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Apolladan
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June 09, 2011, 02:29:55 PM
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PabloW
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June 09, 2011, 02:44:52 PM
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A system created by people needs people to coolaborate. It doesnt just grow like a plant.
rezin777
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June 09, 2011, 03:17:52 PM
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Who's asking for artificial regulations? We are asking for self-regulation.

You don't eat 3 pizzas, 2 fried chickens, and 4 pounds of bacon a day because you can, do you? That would be insanely bad for your health.

Bitcoin is not perfect. Nothing is. It's damn good though.

People who care about the security of the network will choose to regulate themselves to promote a healthy network.

No one is calling for imposed artificial regulations. And if they were, I would argue with them the same as I do with people who mine on deepbit.

I'm trying to let people know that there is a better way and hoping they will choose correctly.

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June 09, 2011, 03:33:20 PM
 #4

It's like a libertarian wanting more government control and regulation.  

If Bitcoins really are this susceptible to abuse, then the developers need to fix it somehow with tweaks to the algorithm.  

Bitcoin is decentralized by design. If the users chose to centralize the network into a single point of failure, there's nothing the concept can do about it. It's like democracy. Every one is free to vote for whoever they want, but somehow a majority of the voters are misguided and vote for the guy who takes you to war for 10 years over a pissing contest. What you are experiencing here is not design failure, it's PEBKAC.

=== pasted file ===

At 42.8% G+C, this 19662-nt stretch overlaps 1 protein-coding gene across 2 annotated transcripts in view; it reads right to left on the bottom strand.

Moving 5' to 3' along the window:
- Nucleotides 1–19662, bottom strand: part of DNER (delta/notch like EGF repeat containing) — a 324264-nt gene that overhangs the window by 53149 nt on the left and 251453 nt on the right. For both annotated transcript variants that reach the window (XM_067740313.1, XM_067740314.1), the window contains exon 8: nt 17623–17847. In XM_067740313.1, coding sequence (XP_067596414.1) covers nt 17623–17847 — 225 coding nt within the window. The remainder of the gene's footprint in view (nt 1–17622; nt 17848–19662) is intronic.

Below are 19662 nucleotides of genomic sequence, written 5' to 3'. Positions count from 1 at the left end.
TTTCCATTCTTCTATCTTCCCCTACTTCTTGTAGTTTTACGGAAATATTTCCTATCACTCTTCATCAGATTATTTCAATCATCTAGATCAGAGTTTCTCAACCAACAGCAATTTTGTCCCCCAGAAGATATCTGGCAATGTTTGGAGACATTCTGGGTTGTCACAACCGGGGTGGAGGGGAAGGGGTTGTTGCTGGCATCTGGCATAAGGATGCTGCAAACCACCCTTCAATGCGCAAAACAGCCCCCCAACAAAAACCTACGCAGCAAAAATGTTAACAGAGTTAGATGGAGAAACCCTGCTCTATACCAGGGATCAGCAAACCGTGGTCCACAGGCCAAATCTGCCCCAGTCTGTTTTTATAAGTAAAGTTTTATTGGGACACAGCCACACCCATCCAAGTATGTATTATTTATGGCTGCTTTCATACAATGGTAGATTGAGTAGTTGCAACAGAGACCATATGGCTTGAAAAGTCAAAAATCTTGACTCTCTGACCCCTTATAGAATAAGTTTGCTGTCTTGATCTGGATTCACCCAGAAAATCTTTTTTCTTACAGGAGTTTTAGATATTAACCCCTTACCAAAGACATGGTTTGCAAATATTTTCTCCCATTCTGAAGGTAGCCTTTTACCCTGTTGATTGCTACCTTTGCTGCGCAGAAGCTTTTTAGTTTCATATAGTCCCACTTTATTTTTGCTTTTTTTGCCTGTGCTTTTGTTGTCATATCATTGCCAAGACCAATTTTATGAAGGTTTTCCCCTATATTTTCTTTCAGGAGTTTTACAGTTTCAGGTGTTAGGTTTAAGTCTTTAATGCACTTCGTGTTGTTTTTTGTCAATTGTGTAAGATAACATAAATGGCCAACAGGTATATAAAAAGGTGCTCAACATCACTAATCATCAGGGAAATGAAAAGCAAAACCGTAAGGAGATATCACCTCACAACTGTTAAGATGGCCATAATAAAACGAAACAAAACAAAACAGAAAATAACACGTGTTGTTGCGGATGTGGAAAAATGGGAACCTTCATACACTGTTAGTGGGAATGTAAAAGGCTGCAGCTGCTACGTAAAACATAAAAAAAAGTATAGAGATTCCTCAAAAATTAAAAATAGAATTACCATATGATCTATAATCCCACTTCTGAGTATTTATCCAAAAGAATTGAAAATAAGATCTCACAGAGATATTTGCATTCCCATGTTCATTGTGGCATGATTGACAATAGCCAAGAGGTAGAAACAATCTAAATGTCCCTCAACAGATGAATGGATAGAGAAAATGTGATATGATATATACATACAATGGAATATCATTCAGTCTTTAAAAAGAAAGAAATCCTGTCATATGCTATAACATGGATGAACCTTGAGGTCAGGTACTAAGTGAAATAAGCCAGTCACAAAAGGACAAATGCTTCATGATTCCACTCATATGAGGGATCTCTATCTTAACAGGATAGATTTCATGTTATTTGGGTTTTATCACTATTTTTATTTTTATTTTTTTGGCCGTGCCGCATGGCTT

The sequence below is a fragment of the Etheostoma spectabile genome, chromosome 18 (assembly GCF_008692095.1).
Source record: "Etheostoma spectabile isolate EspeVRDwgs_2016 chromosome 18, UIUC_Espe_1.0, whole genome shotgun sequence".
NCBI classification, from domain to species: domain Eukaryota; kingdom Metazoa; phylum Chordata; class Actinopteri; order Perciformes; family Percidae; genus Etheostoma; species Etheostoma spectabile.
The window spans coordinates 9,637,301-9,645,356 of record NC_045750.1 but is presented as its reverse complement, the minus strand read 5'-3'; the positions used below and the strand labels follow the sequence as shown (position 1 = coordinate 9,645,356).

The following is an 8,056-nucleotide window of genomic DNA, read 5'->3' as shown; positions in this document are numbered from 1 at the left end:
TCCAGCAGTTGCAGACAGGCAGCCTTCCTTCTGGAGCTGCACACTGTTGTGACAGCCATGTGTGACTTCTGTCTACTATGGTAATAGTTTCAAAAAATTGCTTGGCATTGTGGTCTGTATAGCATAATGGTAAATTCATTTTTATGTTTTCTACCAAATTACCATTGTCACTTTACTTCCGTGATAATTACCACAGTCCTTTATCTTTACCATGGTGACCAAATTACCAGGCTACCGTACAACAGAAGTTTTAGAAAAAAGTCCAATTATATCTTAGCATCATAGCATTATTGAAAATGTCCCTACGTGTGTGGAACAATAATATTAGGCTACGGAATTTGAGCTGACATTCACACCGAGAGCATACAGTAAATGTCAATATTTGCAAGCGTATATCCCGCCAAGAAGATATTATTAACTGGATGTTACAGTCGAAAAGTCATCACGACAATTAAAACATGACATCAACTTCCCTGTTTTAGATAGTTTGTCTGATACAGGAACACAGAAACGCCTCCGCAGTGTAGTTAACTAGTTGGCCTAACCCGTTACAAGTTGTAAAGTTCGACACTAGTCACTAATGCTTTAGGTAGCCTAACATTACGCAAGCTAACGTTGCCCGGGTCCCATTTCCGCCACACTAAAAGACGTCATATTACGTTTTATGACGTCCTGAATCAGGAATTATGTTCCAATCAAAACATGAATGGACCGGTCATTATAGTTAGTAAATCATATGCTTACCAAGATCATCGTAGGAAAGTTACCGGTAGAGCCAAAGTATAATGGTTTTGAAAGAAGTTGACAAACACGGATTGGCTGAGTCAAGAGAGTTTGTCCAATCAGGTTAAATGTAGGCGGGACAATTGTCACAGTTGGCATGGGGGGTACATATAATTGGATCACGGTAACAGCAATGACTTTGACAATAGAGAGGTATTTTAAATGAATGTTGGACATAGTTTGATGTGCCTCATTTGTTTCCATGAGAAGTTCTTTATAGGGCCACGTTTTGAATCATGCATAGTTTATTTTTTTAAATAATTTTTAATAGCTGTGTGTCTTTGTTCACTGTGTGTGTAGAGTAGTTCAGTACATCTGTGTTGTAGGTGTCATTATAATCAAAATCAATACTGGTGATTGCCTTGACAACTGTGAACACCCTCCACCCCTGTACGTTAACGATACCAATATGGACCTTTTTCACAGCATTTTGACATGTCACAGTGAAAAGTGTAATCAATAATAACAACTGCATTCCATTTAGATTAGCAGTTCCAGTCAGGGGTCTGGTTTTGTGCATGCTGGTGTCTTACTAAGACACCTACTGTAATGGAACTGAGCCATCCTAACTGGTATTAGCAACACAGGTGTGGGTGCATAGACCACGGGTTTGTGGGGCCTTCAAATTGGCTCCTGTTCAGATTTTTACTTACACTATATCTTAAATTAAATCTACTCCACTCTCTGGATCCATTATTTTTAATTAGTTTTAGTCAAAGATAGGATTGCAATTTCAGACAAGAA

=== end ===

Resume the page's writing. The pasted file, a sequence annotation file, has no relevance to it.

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But for the sake of argument, assume everyone continues to mine on deepbit, and it grows past 50% of the share.  Then what?  Do we blame it on deepbit or do we go back to the drawing board and scrap the current algorithm?  If there is a flaw in the system, we should break it and fix it instead of acknowledging that it exists and telling people what to do to circumvent it.

As usual, easily said from someone who doesn't understand the internal mechanics and weaknesses of a decentralized network relying on public contributors. You're saying tires can't guarantee 100% control of your vehicle on a road, so instead of teaching people how to drive properly, we should work on anti-grav cars.

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rezin777
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June 09, 2011, 03:38:11 PM
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That's kind of a flawed analogy, since someone eating 3 pizzas and 2 fried chickens along with 4 pounds of bacon is only hurting his own health.  I personally wouldn't do it, but I also wouldn't tell other people how to live their lives.